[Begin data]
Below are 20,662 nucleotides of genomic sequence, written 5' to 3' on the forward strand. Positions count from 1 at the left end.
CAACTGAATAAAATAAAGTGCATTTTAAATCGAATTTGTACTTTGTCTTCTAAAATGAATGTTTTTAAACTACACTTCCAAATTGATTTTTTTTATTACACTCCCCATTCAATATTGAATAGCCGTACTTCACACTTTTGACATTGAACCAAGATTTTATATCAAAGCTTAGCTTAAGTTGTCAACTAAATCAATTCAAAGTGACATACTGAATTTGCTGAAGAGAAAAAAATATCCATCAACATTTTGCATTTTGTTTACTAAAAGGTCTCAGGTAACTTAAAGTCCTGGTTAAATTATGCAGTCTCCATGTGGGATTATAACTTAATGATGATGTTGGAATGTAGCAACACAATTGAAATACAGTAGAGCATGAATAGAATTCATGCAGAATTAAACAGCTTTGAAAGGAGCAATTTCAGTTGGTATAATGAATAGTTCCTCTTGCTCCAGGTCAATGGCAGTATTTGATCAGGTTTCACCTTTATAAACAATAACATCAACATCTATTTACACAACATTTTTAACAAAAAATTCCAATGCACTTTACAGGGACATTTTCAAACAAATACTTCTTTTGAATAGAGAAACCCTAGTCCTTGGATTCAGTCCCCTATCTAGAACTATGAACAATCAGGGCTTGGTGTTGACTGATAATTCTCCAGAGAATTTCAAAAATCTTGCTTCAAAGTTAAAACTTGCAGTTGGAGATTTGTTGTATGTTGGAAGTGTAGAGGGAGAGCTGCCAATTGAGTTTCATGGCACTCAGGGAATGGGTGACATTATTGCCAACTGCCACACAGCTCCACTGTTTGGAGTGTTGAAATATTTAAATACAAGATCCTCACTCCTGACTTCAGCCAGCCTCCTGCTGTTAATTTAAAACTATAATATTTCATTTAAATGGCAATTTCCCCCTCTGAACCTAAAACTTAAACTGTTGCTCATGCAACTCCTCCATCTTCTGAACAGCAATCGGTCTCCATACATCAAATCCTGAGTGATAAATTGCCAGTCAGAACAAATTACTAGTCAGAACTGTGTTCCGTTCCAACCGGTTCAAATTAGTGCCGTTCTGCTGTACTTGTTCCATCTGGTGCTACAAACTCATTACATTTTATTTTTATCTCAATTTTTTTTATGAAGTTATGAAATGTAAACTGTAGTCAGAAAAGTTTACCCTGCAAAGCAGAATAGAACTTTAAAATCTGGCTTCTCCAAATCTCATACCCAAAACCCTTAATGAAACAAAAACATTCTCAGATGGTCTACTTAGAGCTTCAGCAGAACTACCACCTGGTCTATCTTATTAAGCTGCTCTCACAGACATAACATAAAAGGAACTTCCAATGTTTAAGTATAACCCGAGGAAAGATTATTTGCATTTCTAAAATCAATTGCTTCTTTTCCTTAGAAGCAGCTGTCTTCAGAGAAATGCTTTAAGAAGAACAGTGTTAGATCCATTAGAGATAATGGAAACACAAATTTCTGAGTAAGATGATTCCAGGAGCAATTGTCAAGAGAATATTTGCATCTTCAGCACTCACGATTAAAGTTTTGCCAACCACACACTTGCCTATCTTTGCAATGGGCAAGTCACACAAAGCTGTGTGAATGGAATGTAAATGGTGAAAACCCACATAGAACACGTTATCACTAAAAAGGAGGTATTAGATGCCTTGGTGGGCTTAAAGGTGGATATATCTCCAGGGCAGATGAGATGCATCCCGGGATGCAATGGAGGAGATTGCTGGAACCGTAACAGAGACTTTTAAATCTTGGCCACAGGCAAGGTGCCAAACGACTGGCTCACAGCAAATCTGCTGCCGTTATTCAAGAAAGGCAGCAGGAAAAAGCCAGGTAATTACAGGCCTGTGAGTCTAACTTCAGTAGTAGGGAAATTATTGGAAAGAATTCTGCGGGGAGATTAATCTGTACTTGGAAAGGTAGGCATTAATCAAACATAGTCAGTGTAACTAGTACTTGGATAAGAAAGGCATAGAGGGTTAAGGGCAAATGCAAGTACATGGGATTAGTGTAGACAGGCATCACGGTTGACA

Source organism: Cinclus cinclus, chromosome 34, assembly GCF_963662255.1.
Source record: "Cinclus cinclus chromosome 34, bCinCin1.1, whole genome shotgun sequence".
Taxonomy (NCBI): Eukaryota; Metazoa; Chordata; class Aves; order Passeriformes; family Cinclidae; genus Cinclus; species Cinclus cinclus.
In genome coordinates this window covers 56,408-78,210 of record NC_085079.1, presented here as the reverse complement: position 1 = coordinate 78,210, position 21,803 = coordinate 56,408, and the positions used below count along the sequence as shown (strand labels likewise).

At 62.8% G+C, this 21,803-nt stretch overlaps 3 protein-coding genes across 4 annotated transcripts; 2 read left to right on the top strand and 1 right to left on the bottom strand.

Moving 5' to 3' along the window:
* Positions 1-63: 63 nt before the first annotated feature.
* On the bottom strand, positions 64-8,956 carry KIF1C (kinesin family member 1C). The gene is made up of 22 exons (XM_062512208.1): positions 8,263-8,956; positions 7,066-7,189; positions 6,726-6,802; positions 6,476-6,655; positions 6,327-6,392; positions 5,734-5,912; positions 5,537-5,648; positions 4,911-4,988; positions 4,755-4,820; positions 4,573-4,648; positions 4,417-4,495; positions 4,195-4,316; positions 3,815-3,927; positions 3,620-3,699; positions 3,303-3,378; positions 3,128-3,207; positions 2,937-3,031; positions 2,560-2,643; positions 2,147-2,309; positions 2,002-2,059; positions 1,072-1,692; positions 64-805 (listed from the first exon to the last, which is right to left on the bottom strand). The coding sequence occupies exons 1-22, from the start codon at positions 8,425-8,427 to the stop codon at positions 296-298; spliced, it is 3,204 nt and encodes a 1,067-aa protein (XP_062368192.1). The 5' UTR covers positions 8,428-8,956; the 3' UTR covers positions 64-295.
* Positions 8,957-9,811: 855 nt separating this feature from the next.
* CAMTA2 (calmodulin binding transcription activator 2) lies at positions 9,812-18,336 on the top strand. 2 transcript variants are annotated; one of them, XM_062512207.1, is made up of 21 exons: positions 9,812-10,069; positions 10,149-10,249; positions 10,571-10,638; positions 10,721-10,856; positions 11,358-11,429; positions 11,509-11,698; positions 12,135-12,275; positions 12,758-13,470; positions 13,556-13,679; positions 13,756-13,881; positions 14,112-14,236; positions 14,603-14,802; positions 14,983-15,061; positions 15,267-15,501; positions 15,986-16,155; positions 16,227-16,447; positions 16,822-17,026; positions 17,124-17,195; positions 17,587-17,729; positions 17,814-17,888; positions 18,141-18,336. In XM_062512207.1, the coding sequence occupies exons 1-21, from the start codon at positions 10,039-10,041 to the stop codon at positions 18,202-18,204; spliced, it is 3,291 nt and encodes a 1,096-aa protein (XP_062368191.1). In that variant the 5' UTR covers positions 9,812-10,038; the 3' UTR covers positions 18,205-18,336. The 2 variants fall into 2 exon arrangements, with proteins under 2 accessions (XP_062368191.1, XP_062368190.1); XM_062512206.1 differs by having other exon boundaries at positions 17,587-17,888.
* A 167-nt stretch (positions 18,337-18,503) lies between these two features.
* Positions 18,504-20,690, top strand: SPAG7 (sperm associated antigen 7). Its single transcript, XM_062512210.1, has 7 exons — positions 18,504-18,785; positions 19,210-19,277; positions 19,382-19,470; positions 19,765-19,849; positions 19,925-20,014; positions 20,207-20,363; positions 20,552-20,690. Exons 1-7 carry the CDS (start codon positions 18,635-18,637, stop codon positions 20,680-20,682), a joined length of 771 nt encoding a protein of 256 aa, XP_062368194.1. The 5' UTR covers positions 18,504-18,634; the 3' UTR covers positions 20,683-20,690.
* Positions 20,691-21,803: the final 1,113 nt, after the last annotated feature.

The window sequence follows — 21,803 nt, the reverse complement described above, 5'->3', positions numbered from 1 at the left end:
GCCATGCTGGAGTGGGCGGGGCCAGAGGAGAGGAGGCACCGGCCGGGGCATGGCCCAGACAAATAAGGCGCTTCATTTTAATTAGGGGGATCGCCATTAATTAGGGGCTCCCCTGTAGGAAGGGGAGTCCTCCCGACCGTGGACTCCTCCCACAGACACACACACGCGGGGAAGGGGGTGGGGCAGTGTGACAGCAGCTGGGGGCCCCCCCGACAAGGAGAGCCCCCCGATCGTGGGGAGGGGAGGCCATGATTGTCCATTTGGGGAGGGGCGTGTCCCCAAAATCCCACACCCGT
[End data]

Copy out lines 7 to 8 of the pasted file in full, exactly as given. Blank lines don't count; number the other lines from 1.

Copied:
At 62.8% G+C, this 21,803-nt stretch overlaps 3 protein-coding genes across 4 annotated transcripts; 2 read left to right on the top strand and 1 right to left on the bottom strand.

Moving 5' to 3' along the window: